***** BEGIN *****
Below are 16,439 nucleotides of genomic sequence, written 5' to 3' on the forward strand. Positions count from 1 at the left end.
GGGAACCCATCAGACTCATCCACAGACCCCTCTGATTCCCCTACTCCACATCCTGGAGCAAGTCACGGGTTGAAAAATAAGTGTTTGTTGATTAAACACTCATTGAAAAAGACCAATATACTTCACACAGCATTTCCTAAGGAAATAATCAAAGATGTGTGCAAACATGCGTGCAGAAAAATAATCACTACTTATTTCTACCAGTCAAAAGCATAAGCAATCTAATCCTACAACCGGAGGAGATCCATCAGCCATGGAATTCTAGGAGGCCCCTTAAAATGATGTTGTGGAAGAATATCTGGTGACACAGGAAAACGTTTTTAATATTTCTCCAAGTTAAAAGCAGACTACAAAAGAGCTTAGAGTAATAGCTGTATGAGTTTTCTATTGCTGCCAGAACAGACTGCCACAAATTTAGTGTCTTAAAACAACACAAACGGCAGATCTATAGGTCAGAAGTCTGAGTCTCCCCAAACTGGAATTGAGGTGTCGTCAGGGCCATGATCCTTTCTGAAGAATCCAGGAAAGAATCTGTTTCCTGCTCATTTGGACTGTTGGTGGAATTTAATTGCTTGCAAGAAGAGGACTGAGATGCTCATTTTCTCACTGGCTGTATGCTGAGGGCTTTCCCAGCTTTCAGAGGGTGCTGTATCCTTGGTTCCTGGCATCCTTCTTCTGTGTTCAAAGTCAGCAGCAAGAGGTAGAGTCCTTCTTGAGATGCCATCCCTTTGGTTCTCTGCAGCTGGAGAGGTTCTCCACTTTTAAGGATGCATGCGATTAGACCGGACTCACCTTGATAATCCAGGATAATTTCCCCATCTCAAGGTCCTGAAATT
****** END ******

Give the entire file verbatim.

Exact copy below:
Below are 16,439 nucleotides of genomic sequence, written 5' to 3' on the forward strand. Positions count from 1 at the left end.
GGGAACCCATCAGACTCATCCACAGACCCCTCTGATTCCCCTACTCCACATCCTGGAGCAAGTCACGGGTTGAAAAATAAGTGTTTGTTGATTAAACACTCATTGAAAAAGACCAATATACTTCACACAGCATTTCCTAAGGAAATAATCAAAGATGTGTGCAAACATGCGTGCAGAAAAATAATCACTACTTATTTCTACCAGTCAAAAGCATAAGCAATCTAATCCTACAACCGGAGGAGATCCATCAGCCATGGAATTCTAGGAGGCCCCTTAAAATGATGTTGTGGAAGAATATCTGGTGACACAGGAAAACGTTTTTAATATTTCTCCAAGTTAAAAGCAGACTACAAAAGAGCTTAGAGTAATAGCTGTATGAGTTTTCTATTGCTGCCAGAACAGACTGCCACAAATTTAGTGTCTTAAAACAACACAAACGGCAGATCTATAGGTCAGAAGTCTGAGTCTCCCCAAACTGGAATTGAGGTGTCGTCAGGGCCATGATCCTTTCTGAAGAATCCAGGAAAGAATCTGTTTCCTGCTCATTTGGACTGTTGGTGGAATTTAATTGCTTGCAAGAAGAGGACTGAGATGCTCATTTTCTCACTGGCTGTATGCTGAGGGCTTTCCCAGCTTTCAGAGGGTGCTGTATCCTTGGTTCCTGGCATCCTTCTTCTGTGTTCAAAGTCAGCAGCAAGAGGTAGAGTCCTTCTTGAGATGCCATCCCTTTGGTTCTCTGCAGCTGGAGAGGTTCTCCACTTTTAAGGATGCATGCGATTAGACCGGACTCACCTTGATAATCCAGGATAATTTCCCCATCTCAAGGTCCTGAAATT